Spanish 3000s

Climbing 25 peaks in the Sierra Nevadas of southern Spain and Tenerife, all over 3000m above sea level. Camping or bivying in the Sierra Nevadas and doing the whole thing solo… in a week!

 

What’s this about?

My first ever trip abroad without my family was to Andalucía in Spain with my school. They didn’t normally do Year 10 Spanish trips, but my class teacher really liked us and knew he was leaving soon, so he made it happen. This is the man whose parting words in assembly were, “Follow your dreams, no matter what those dreams are… if you believe, you’ll get there.”

We went in March, it was wet. But I’ve got photos from the trip with snowy peaks in the distance. I thought nothing of them until I was on the hunt for a 2020 summer project: something high but not too technical. Finding companions for these sort of trips is tough and I didn’t want to overstretch myself solo. That’s when I came across the Sierra Nevadas of Spain. They’re south enough to be mostly snow-free in summer. They’re off the beaten path, so nicely wild and empty even in summer. Plus they’ve got a high density of 3000m peaks, including Mulhacen – the highest in Spain, which could nicely scratch my peak bagging itch. Perfect.

Digging deeper, I discovered something called the Integral: doing all 3000m peaks in one swoop. But I wanted to spend a good week in the mountains, but most people seemed to do it in 5 days or less. Not enough of a challenge. That’s when the minimum ascent rule came in. It would stop me from doing the bog-standard route but still get to enjoy the Sierras.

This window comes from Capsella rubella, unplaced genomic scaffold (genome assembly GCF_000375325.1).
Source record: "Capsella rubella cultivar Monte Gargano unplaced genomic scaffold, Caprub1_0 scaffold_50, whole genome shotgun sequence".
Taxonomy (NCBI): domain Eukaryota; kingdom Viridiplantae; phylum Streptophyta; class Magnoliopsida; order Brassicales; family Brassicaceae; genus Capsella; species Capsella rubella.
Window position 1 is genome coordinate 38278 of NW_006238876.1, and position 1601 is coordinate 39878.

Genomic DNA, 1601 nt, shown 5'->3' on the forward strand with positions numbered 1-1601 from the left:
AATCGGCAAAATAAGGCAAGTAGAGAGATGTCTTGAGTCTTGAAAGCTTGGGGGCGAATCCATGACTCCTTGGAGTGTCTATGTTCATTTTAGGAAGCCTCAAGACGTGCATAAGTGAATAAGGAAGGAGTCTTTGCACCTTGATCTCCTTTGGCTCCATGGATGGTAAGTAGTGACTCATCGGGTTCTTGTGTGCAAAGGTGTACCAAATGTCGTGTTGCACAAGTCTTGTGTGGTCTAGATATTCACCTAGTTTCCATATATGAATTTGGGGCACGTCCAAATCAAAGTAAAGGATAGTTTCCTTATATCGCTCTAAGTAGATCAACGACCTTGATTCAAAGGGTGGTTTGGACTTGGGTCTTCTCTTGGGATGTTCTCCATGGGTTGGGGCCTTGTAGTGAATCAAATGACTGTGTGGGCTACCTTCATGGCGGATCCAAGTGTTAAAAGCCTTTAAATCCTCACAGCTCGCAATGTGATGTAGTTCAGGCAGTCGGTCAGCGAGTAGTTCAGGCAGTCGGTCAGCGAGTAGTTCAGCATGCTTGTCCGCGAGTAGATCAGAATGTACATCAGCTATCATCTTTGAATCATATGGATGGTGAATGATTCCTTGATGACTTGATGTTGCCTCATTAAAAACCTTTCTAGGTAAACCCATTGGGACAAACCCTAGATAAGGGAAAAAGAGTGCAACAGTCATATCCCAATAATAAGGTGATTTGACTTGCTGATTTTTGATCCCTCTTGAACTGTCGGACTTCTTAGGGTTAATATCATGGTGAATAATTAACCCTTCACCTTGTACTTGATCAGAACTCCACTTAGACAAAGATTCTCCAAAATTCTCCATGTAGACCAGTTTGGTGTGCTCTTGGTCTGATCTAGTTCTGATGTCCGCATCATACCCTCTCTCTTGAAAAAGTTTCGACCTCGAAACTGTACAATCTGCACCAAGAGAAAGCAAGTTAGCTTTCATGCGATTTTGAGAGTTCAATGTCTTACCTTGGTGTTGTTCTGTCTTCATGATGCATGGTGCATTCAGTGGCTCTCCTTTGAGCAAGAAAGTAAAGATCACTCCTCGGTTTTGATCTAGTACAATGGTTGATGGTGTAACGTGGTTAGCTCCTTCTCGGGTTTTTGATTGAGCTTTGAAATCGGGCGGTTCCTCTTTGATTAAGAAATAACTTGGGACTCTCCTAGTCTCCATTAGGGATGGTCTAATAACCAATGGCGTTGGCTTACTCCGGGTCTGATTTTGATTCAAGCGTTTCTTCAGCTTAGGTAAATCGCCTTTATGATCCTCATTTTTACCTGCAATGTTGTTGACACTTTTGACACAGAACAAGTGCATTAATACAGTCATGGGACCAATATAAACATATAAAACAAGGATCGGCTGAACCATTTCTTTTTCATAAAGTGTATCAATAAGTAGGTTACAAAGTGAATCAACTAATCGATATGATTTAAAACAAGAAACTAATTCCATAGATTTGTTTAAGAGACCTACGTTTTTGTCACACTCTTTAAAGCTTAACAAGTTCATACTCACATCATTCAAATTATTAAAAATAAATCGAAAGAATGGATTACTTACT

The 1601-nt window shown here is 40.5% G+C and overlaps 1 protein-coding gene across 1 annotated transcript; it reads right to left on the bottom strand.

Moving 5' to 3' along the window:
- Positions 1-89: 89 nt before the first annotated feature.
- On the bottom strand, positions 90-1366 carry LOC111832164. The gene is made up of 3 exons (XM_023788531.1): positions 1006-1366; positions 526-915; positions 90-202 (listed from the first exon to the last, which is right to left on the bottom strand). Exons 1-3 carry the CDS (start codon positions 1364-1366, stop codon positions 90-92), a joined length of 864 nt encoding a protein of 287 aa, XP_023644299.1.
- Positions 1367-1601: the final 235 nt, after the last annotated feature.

Then, I discovered that, technically, Tenerife also counts as Spain and has a 3000m peak on it. “Hmm...” I though, “I wonder if…” So that’s how the challenge was born.

Brave

No, not the Disney movie, although high-fives to Merida. When I was climbing Triglav last October, so many people I met said, “Wow, you’re so brave doing this on your own.” Or variations upon: “Aren’t you scared?” “Where are your friends?” It simply hadn’t occurred to me that it might seem brave to be alone. I mean, why would it? Sure, there are risks associated with being solo, but I felt like I had that covered. I wanted to go, I had the skills and so I went. Brave had nothing to do with it.

That’s kind of why I want to go bag a load of 3000m peaks on my own: because it’s NOT brave.

How are you preparing?

Honestly, I’m trying to remain active during the lockdown. I walk or cycle instead of drive. There will be a lot of descent in this challenge, so I’m trying to stop my knees pointing inwards when I step downhill (strength exercises). Otherwise, I’m dusting off my Spanish GCSE and trying to learn as much about the area as possible. I’ll be going off the already-not-particularly-beaten path, so any local knowledge is very helpful. The other big decisions are cooking (as I’ll probably go hand luggage only) and water carrying/purification.

The Mountains

  1. Mulhacén (3479 m)
  2. Veleta (3396 m)
  3. La Alcazaba (3364 m)
  4. Cerro de los Machos (3327 m)
  5. Puntal de la Cornisa (3313 m)
  6. Peñón del Globo (3288 m)
  7. Puntal de las Siete Lagunas (3248 m)
  8. Puntal de la Caldera (3219 m)
  9. Puntal de Loma Pelada (3185 m)
  10. Cerro Pelado (3182 m)
  11. Puntal de los Cuartos (3152 m)
  12. Pico del Cartujo(3150 m)
  13. Pico del Cuervo (3145 m)
  14. Puntal de Vacares (3143 m)
  15. Puntal de Juntillas (3140 m)
  16. La Atalaya (3139 m)
  17. Cerro del Mojón Alto (3118 m)
  18. Los Cervatillos (3113 m)
  19. Picón de Jeréz (3088 m)
  20. Pico del Tajo de los Machos(3088 m)
  21. Cerrillo Redondo (3058 m)
  22. Puntal de las Calderetas (3047 m)
  23. Pico del Juego de Bolos (3018 m)
  24. Cerro del Caballo (3011)
  25. Mount Teide (3718m)

In Numbers

To be confirmed when I get the route fixed down.

How can I follow the adventure?

To be confirmed. A great idea would be to follow me on social media (pick your flavour: Twitter, Instagram, Facebook).

In the Media

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On the Blog

This section will list blog content relating to the trip.

In Friendship With…